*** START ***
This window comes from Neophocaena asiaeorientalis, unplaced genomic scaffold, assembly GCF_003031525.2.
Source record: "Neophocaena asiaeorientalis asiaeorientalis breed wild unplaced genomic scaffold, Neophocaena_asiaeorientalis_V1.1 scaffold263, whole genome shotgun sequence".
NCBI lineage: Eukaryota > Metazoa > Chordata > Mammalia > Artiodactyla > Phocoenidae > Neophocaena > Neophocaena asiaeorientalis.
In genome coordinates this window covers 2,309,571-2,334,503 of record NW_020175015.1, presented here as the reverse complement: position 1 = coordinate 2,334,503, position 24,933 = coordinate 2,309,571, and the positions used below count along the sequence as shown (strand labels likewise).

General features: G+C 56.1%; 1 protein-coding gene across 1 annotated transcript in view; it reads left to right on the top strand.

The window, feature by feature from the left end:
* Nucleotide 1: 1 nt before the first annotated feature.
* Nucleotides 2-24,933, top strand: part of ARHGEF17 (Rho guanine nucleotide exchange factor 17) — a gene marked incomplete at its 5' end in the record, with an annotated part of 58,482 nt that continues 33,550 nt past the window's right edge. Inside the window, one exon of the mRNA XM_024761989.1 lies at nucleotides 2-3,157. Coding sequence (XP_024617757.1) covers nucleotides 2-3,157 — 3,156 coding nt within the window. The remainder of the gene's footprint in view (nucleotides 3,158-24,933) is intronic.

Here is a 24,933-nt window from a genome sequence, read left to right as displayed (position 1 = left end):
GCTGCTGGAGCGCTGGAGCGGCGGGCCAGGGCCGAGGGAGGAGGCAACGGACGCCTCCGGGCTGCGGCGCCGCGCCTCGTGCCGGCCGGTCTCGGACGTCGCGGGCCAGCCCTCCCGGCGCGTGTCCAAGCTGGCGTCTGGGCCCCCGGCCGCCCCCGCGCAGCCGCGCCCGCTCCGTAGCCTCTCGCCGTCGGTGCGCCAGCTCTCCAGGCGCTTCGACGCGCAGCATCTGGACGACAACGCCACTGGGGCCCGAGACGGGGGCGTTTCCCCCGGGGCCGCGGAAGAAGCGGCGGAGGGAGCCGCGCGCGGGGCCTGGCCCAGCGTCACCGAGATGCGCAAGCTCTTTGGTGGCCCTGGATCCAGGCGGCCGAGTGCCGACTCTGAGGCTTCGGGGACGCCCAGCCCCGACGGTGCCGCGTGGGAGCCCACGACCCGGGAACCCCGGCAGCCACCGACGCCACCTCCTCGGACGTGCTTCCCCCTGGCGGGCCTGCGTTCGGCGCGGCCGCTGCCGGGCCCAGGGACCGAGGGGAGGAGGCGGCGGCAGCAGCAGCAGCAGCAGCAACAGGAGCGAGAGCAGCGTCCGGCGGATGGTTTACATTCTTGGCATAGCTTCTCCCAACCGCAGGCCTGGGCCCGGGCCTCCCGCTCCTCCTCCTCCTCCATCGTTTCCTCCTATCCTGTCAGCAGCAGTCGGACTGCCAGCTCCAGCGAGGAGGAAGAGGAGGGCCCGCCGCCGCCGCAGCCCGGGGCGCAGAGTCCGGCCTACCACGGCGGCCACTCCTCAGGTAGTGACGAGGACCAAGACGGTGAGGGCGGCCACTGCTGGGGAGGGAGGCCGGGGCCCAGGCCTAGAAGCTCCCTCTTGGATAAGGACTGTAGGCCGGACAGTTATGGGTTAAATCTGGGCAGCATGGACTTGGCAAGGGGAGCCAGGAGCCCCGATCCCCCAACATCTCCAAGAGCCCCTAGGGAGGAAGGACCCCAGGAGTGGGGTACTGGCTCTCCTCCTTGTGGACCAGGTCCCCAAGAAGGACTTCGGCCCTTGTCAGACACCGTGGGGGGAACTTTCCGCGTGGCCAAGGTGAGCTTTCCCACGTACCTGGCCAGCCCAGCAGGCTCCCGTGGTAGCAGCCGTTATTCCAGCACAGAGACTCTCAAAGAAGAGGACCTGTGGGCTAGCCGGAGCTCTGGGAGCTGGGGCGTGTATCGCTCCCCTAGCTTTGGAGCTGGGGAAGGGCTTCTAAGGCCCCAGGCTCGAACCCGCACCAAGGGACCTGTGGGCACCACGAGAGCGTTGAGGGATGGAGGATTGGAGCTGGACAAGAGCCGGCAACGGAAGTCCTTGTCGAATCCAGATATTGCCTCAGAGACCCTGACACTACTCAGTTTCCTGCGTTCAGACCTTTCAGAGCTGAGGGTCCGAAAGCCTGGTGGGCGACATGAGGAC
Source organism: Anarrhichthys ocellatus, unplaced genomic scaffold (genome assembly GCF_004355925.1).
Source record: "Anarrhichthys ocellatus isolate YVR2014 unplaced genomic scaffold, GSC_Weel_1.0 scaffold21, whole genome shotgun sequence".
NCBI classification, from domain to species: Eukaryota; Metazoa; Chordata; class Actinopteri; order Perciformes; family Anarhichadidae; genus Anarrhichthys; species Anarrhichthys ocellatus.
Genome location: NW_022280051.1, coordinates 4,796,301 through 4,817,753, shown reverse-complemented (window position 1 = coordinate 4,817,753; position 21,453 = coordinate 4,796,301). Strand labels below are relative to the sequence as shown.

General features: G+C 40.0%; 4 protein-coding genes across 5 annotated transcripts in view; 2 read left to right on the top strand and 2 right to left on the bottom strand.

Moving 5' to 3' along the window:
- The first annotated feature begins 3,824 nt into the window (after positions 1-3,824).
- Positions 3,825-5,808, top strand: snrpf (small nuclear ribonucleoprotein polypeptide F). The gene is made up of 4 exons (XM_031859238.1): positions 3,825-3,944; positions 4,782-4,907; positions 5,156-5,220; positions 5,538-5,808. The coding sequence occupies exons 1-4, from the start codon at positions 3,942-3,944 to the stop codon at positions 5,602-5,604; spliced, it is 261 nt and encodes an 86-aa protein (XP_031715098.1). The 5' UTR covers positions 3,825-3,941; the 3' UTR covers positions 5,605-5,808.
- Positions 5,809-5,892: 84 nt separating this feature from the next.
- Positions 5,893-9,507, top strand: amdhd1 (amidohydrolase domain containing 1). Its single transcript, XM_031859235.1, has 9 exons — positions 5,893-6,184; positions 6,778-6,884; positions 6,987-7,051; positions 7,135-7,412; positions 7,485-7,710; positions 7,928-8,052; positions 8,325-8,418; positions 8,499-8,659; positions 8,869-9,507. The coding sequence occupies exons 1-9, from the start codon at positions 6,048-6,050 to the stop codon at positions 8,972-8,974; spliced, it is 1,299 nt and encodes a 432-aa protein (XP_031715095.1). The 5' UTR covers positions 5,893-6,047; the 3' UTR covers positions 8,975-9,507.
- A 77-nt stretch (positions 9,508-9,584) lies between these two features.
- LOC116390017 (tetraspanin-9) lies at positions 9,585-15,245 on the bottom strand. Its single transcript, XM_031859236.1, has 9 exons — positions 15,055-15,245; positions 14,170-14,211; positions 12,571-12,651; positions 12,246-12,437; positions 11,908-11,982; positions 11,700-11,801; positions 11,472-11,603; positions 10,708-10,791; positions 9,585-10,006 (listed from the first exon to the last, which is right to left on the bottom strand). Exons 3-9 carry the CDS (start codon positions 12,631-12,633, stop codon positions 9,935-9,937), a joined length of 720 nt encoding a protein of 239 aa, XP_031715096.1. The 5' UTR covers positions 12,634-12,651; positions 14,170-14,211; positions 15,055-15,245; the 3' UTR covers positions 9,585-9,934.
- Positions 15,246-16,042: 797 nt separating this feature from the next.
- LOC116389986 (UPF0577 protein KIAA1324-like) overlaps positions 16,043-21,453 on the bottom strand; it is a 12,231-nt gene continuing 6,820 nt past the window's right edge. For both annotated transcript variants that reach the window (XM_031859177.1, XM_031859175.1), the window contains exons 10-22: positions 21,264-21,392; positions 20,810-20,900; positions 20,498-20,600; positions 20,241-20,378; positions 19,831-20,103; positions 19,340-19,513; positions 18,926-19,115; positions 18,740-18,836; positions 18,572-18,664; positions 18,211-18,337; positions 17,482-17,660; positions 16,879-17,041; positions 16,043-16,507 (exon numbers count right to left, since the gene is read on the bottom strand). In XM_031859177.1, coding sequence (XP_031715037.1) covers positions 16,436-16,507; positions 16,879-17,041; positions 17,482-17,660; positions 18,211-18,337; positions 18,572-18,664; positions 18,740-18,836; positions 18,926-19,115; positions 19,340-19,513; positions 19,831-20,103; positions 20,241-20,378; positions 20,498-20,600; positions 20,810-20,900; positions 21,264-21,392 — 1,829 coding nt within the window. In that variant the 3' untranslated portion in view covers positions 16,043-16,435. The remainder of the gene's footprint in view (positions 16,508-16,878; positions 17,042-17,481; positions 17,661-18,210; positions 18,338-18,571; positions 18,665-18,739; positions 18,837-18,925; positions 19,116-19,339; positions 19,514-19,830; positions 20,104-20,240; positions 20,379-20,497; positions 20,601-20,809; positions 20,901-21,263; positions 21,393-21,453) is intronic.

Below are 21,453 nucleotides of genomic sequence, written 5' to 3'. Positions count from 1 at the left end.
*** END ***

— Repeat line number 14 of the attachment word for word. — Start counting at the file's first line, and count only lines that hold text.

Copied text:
Genome location: NW_022280051.1, coordinates 4,796,301 through 4,817,753, shown reverse-complemented (window position 1 = coordinate 4,817,753; position 21,453 = coordinate 4,796,301). Strand labels below are relative to the sequence as shown.